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Table of Contents

Memories of the Bureau of Meteorology


Memories of the Bureau of Meteorology 1929–1946 by Allan Cornish
Chapter 1: My Early Days in the Bureau
Chapter 2: Some New Vistas
Chapter 3: The RAAF Measures Upper Air Temperatures
Chapter 4: The Bureau Begins to Grow
Chapter 5: My Voyage in Discovery II
Chapter 6: The Birth of the Instrument Section
Chapter 7: Darwin Days
Chapter 8: I Leave the Bureau

History of Major Meteorological Installation in Australia from 1945 to 1981 by Reg Stout

Four Years in the RAAF Meteorological Service by Keith Swan

The Bureau of Meteorology in Papua New Guinea in the 1950s by Col Glendinning


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Foreword (continued)

The armistice ending World War I was signed on Allan's eighth birthday. At that time the family had left the farm and was living in Brunswick. In those days there were no radio broadcasts so news was gathered from newspapers or word of mouth. There was only one telephone in the street in which his family lived. It was quite a long street—about half a mile in length. Allan recalled that Mrs Allan, the owner of that only telephone in the street, came running down the street at about half past eight on that particular evening, calling out 'it's over, it's over'. He was allowed out of bed to join in the celebrations. A special edition of the newspaper, which was printed to commemorate the end of the war, appeared on the streets about midnight.

In those days the Melbourne newspapers were The Herald, The Age and The Argus. The Argus was a morning paper and was right-wing. The Age was left-wing.

Allan recalled with surprise the extent to which newspapers influenced the political views of people in those days. His father was an extreme right-wing anti-unionist and read The Argus. His father's morning routine was to collect The Argus from the front verandah as soon as he got out of bed, and first read the Births, Deaths and Marriages column which was on the front page along with other public notices and classified advertisements.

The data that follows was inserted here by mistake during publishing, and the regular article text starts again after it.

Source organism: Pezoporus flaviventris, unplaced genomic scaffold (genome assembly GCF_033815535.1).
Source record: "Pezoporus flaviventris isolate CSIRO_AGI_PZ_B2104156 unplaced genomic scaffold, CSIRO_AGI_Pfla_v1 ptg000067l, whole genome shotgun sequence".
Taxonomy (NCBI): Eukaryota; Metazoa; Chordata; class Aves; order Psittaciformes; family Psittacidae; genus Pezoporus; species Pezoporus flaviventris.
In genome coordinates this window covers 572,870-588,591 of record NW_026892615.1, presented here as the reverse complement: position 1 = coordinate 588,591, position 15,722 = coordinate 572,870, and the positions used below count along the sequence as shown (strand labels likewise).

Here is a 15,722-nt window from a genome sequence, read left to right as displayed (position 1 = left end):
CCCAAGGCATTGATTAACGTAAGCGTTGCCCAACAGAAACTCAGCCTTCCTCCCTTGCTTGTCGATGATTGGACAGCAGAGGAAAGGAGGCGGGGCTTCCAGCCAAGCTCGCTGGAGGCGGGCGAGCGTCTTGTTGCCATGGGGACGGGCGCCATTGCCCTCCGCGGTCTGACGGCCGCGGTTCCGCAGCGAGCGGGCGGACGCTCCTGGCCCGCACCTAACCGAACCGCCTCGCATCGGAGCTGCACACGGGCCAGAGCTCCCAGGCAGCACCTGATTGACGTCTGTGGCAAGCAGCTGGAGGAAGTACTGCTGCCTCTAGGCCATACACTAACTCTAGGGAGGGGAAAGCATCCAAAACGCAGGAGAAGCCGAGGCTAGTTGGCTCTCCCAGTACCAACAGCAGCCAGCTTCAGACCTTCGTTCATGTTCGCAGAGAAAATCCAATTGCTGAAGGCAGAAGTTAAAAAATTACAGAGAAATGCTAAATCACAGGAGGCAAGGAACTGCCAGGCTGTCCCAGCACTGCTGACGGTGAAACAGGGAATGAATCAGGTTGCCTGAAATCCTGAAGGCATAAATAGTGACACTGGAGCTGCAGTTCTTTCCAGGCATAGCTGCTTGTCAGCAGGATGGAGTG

Later, when Allan was about 10 or 11 The Argus became a tabloid. His father was disturbed to see that the Births, Deaths and Marriages notices were no longer on the front page and became so annoyed that he said to Allan's mother 'cancel the order for The Argus and get The Age as from tomorrow'. The front page of The Age was filled with columns of advertisements.

After twelve months reading The Age, Allan's father, a highly intelligent man, switched from his extreme right-wing position and became very tolerant of Labor politics.

In 1916 Allan's mother contracted pneumonia. In those days pneumonia was often fatal. She was taken to a hospital in Melbourne and Allan was sent to live with his grandmother on a potato farm near Daylesford. He was an only child. There were three generations at the farmhouse in which six of Allan's uncles and three of his aunts lived. Allan attended school there for about two years.

People in Bright Sparcs - Cornish, Allan William

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Cornish, A., Stout, R., Swan, K and Glendinning, C. 1996 'Memories of the Bureau of Meteorology', Metarch Papers, No. 8 February 1996, Bureau of Meteorology

© Online Edition Australian Science and Technology Heritage Centre and Bureau of Meteorology 2001
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